Keep up with the latest on the Sunshine Fire here

BOULDER - Firefighters were able to stop the now 74-acre Sunshine Canyon fire from advancing overnight – and plan to continue to make progress on the blaze Monday.

The Sunshine Fire broke out at around 1:40 a.m. Sunday and reached 100 percent containment by 5 p.m. on Monday. Boulder County officials say the people who live in the 426 homes evacuated due to the fire could return starting at around 9:30 a.m. Monday.

The people placed on pre-evacuation notice were also told they no longer needed to be ready to leave.

Despite this good news, more than 180 firefighters and 50 pieces of fire apparatus will be on hand Monday to continue battling the Sunshine Fire.

An aerial view of the fire on Monday morning showed it grew from 62 to 74 acres in the past 24 hours.

According to the Boulder Office of Emergency Management, firefighters will continue to work overnight on hotspots and flare-ups and mop-up operations will continue Tuesday.

Sunday, investigators ruled out lightning strikes and downed power lines as the causes of the fire, and speculate that humans may be the culprit.

The Sunshine Fire originated in a part of Boulder County land that is used by hikers and transients for camping.

As of Monday morning, hot spots remained in the Sunshine Canyon and Timber Lane area – which is also believed to be where it originated.

Evacuees can return to their homes at two checkpoints. The intersection at 4th and Mapleton will allow residents through with ID, as well will the intersection at Sunshine and Maple.

Nonresidents will not be allowed in the area.

A public call center is open to take non-emergency resident questions about the Sunshine Fire at 303-413-7730.

Below is the map of the evacuation area:

The Sunshine Fire is creating poor air quality in southeastern Boulder County. If visibility drops below five miles, health officials recommend you stay indoors due to the high levels of particulates in the air.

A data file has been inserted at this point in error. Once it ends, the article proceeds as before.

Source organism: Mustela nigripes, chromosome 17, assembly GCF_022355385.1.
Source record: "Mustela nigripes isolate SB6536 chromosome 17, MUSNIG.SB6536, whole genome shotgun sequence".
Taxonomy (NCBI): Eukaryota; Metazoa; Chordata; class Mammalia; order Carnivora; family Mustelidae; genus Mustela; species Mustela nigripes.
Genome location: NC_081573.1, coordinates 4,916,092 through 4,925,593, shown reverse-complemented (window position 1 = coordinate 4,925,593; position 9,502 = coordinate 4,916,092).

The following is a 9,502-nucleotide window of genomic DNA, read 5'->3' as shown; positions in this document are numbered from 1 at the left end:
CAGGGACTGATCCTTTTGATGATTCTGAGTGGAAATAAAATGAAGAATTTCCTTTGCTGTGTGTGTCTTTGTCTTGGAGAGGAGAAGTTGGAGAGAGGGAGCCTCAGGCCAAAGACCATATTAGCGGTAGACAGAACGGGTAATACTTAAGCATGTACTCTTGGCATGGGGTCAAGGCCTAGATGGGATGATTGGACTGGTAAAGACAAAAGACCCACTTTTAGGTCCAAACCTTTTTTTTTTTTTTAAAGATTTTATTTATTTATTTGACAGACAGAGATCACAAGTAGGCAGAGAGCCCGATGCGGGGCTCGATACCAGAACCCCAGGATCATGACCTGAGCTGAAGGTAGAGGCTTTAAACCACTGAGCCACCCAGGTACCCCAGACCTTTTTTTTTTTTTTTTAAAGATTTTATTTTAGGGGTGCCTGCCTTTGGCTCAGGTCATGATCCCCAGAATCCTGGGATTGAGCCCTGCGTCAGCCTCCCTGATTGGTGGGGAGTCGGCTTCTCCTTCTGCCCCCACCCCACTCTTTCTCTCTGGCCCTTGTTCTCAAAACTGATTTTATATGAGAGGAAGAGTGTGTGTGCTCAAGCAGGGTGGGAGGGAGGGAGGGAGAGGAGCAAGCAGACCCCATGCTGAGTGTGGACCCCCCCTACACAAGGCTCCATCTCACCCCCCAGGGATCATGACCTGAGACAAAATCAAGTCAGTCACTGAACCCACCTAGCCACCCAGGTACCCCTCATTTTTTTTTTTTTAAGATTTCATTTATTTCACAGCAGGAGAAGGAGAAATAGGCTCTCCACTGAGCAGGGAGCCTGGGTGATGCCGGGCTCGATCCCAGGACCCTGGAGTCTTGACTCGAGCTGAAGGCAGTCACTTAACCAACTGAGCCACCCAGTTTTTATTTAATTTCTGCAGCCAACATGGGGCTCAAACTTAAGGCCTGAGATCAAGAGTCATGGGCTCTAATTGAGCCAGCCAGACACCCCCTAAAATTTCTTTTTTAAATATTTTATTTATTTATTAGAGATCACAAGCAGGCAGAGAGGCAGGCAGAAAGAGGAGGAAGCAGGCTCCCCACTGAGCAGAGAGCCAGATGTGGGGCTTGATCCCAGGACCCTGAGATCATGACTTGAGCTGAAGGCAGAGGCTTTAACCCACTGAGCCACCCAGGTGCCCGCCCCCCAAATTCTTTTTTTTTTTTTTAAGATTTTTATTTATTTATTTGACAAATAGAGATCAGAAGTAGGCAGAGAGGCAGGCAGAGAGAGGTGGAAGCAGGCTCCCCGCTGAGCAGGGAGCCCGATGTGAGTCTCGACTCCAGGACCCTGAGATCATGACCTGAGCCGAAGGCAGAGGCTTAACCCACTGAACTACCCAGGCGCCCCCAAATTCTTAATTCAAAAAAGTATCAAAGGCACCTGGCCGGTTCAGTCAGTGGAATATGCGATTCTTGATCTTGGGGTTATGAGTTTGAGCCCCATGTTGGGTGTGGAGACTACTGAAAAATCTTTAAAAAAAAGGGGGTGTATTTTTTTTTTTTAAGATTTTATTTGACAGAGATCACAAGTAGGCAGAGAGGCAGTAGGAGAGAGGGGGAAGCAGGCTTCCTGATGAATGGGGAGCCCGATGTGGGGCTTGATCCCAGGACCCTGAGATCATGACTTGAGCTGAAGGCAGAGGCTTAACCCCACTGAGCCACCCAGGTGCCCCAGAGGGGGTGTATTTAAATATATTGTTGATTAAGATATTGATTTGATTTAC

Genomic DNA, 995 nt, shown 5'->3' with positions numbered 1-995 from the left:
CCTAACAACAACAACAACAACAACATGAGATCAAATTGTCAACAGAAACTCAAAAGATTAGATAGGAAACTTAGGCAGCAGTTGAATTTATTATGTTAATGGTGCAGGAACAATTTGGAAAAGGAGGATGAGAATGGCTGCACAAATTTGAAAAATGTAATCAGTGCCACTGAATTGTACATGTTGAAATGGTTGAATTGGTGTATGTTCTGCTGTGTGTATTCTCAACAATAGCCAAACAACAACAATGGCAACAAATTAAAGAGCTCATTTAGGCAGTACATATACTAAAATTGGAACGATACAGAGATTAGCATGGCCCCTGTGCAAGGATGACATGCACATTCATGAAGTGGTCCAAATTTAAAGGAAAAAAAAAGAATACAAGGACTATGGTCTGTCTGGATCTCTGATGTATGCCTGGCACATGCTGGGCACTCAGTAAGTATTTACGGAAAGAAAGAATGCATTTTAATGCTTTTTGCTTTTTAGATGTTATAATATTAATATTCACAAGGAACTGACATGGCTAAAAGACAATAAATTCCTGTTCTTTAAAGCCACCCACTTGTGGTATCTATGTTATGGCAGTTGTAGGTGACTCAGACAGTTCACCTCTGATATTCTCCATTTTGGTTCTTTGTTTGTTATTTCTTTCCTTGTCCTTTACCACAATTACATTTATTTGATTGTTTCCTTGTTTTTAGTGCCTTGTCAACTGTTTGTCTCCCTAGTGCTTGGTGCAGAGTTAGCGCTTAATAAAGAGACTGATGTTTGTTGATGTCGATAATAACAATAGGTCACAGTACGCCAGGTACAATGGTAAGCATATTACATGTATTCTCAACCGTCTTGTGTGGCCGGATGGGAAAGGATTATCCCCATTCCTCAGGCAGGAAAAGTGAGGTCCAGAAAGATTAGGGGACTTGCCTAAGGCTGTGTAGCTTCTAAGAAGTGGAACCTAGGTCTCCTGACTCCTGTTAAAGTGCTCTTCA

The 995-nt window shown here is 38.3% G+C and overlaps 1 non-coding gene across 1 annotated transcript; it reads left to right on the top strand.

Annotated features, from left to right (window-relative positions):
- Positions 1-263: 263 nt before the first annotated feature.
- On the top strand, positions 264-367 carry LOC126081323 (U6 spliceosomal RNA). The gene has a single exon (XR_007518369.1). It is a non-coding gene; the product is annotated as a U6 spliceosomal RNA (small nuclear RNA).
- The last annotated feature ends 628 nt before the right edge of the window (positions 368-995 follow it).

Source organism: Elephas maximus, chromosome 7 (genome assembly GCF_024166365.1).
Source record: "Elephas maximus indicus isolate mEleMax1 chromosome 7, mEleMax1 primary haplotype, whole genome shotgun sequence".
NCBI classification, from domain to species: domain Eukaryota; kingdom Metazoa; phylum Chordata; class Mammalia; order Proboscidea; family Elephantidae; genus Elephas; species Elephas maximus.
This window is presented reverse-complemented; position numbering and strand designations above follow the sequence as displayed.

Wind, low humidity and warm temperatures will continue to create high fire danger for the Front Range and foothills on Monday.

The Boulder County Sheriff's Office says about $500,000 was spent on firefighting efforts on Sunday.

One person stayed in an emergency shelter set up at the East Boulder Community Center Sunday night. That shelter closed Monday morning.

The Boulder County Office of Emergency Management had the following tips for evacuees who are returning home:

Your well or septic system could be adversely affected by the fire, power outages, equipment failure from fire damage, or contamination of water supplies. Visually inspect your well and septic systems. Details about what to look for are available at: http://authorsp/safety/fire/pages/firewellseptic.aspx.

Food exposed to heat, smoke fumes, or chemicals used to fight fires, or where power has been out, may be compromised. Details about what to look for and steps to take are available at: http://authorsp/safety/fire/Pages/firefood.aspx.

If your home or property has been impacted by fire suppressant (slurry), it can be removed with gentle soap and water. Review instructions for removal at http://authorsp/safety/fire/Pages/firesuppressant.aspx.

A tetanus vaccination is recommended for all residents returning to the burn area who have not had a documented dose within the past ten years. Prompt first aid management for wounds and prevention of infection is also important. If you receive a puncture wound or a wound contaminated with feces, soil, or saliva, a health care professional should determine if a tetanus booster is necessary, based on individual records. More information is available at: http://authorsp/safety/fire/pages/firetetanus.aspx.